A pattern could be argued to be useful even though it doesn't have scientific basis.
Lets say a robot comes up with this pattern that there must be a God that takes care of us (bear with me for a moment...). Lets say it does this because that way it doesn't have to spend CPU cycles on figuring out the laws of nature, it doesn't have to stress about the bigger questions and can spend its cycles on other stuff that has more immediate benefits.

Would we dump the robot at the nearest scrapyard?
0 Rank Up Rank Down
Aug 14, 2012
I don't know whether "pattern recognition" is the same but I'd say, intelligence goes a bit like this:
You've got knowledge. This is a network of facts connected by relations (Tee: hot, water, leaves. Leaves: vegetarian, bush, green. Green: ...)

Now, at any point in time you receive sensory input (outside: food. Inside: hungry, memory: yes, the food is mine and I had intended to have lunch) and jump along associations until you arrive at a response.

The jumping speed determines the amount of associations you can evaluate until you have to react ("Why didn't you think of that?" gets asked, if you're slow in that regard). And the heuristics by which you decide on he order determines, how much jumping you need until you arrive at a satisfactory course of action. Withnin certain limits, the two can compensate for each other.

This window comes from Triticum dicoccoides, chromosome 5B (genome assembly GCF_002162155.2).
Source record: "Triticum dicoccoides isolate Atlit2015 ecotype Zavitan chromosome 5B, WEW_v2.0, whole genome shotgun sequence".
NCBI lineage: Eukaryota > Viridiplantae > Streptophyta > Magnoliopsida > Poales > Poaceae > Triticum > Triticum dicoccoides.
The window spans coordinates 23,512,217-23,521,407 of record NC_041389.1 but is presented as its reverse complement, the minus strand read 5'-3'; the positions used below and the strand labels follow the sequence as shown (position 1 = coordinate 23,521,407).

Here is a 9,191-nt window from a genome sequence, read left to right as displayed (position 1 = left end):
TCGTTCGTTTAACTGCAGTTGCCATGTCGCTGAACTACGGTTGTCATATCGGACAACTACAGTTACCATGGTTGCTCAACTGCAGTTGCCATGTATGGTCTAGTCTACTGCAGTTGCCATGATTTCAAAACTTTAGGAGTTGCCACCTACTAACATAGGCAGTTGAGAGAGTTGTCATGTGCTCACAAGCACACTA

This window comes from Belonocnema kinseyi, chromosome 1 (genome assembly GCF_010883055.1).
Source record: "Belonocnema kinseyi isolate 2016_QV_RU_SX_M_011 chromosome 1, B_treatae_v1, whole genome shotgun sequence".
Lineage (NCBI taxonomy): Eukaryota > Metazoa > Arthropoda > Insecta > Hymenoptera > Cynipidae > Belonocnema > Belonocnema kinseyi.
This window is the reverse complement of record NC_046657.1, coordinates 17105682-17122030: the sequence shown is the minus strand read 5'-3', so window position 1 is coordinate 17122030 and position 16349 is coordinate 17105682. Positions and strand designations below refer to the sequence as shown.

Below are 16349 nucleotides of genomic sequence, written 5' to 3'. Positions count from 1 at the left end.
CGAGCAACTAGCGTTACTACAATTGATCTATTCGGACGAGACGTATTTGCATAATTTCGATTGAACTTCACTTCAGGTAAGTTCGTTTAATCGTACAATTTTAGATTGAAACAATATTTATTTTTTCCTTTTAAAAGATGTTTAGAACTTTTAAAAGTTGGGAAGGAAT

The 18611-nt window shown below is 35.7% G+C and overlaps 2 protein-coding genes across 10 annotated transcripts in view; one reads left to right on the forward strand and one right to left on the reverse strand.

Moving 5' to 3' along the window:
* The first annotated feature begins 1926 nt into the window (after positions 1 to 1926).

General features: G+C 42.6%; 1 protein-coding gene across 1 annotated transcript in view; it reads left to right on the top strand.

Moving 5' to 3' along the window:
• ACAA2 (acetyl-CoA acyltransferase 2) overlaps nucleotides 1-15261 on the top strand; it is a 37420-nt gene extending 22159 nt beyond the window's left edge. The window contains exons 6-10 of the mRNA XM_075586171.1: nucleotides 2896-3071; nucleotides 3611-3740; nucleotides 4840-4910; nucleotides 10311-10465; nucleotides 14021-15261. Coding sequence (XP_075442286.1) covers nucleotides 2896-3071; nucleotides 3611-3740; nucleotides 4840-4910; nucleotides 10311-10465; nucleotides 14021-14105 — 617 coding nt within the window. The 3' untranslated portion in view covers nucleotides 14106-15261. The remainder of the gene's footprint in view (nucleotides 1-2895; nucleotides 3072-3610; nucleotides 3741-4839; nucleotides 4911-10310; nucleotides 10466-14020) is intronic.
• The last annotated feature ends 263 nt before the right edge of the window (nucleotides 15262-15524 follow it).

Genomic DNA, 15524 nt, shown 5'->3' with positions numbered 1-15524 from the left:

Which of the two is intelligence? No idea but the latter one I'd sort more into the "experience" or "wisdom" corner. (as opposed to "knowledge")

The first one determines how you react in really unknown situations and possible your learning speed. Maybe this is "mental flexibility".
Aug 14, 2012
@ marcoklaue

Thats actually not true!
Google has been researching neural networks and AI and their computers learned that there exists an object that we humans know as the "cat". The computer discovered the "cat pattern" on its own by watching youtube videos, without being pre-fed with cat pictures or videos. After that, it could recognize cats in youtube videos.

+2 Rank Up Rank Down
Aug 14, 2012
Scott -- the project you're talking about exists, in some form. It's called Cog, and it was a project under Prof. Rodney Brooks at MIT in the CSAIL (Computer Science AI Lab) to build a humanoid robot , give it as many sensory inputs as possible, and give it some algorithms to interact with the world around it, and see what happens. When I say "algorithms," I'm talking about -- according to the research paper -- "visual-motor routines (smooth-pursuit tracking,
saccades, binocular vergence, and vestibular-ocular and opto-kinetic reflexes), orientation behaviors, motor control techniques, and social behaviors (pointing to a visual target, recognizing joint attention through face and eye finding, imitation of head nods, and regulating interaction through expressive feedback)."

I know this because a roommate and good friend of mine was heavily involved in the project. He told me about some of the fun stuff that Cog would do, and how he would "learn" to pay attention to some things more than others, like an infant -- a rainbow colored slinky would always grab his attention away from someone doing a funny dance, for instance.

Google "Cog Rodney Brooks MIT" and you'll certainly find the main site for the project. The research paper is also interesting, albeit densely written in academic-ese. There are videos showing Cog interacting with others.

But definitely check out the FAQ -- clearly the lab agrees a bit with your definition of us humans as moist machines:

Q: Is Cog conscious?